Today I thought I'd clear up some of those long-standing myths. We're going to talk about how to properly read pregnancy tests and ovulation predictor kits (OPK's), what they're measuring, and what the differences are between them. They may physically appear to look the same, but they are interpreted and read very differently.
TYPES OF PREGNANCY TESTS
First of all, let's acknowledge that not all pregnancy tests look equal. Some are digital, others are merely itty bitty test strips; some have a "plus" sign for positive, others two lines; some use pink dye, while others use blue. Despite the myriad of forms a pregnancy test can take, they all measure the same thing: hCG, or Human Chorionic Gonadotropin. You can spend $15 on a digital test or (my personal favorite) $0.88 on a Walmart cheapie--they will tell you the same results. True, some are more sensitive than others (we won't get into that here), but trust me when I tell you there is functionally NO difference between a fancy shchmancy digital test and the "buy in bulk" kind you can buy on Amazon.
HOW DO PREGNANCY TESTS WORK?
On [non-digital] pregnancy tests, you'll have a control line and a test line. The Control line will show up regardless of positive or negative test results to give you something to compare; the Test line will only show up if the test is positive. Here is the catch with pregnancy tests: a line is a line. It doesn't matter if it's the faintest of all lines, if it's there (and it's not an evap--see above), then it counts and you are in the early stages of pregnancy. It does not have to be as dark as the Control line, although if you were to keep testing for a few weeks you'd probably see it get even darker than the Control line as your hCG increases.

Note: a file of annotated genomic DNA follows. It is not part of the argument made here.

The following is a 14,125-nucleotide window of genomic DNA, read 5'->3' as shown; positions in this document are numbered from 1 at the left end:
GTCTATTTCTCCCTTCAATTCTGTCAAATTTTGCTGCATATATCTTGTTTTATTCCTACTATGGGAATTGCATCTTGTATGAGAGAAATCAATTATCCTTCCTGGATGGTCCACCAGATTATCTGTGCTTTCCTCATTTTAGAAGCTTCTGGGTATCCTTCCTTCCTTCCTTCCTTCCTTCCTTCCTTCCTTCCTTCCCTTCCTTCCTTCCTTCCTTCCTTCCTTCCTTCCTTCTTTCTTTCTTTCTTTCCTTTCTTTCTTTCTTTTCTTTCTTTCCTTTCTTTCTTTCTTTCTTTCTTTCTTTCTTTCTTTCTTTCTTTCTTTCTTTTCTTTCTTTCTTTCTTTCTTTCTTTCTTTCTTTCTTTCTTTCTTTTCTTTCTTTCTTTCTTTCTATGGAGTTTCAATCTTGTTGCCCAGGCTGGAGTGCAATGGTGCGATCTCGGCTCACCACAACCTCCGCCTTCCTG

Typically, most women will see a faint line by 10 DPO (days past ovulation). If you are not charting with the Fertility Awareness Method, you may not know the exact date of ovulation. If you are charting, though, and you're wondering how early you can test, I would recommend starting no sooner than 9 DPO--preferably 12 DPO as you are more likely to get a clearer read.
If you see a line so faint that you think you might be seeing things (we jokingly refer to this as "line eye"), then wait two days, let your hCG increase, and test again.
TROUBLESHOOTING PREGNANCY TESTS
That means the test is invalid and defective. Throw it away and take a new test.
I took a pregnancy test and there was a strong Test line that showed up right away. I've taken three more over the course of a week and the Test line is fading. Why?
Unfortunately, this is usually the result of a chemical pregnancy, failed implantation, or early miscarriage. Basically, your body started producing hCG for a pregnancy, but instead of the levels rising higher and higher, they started to decrease instead. Depending on your circumstances, you may want to see your OB-GYN.
I'm 23 weeks and just took a pregnancy test for fun. It wasn't a very strong Test line, and definitely not as strong as my first tests I did when I found out I was pregnant. Should I be worried?
You shouldn't be worried on the basis of the test alone--it's completely normal for hCG production to slow down drastically at the end of the first trimester, as the placenta takes over production of progesterone. This means that pregnancy tests when you're "more" pregnant may, ironically, show a fainter line. As long as you don't have any other concerns for your or your baby's health, it's absolutely nothing to worry about.
I took a pregnancy test and it was negative. My usual Luteal Phase length is 12 days, but I confirmed ovulation for this cycle and my current LP is 15 days! What could be going on?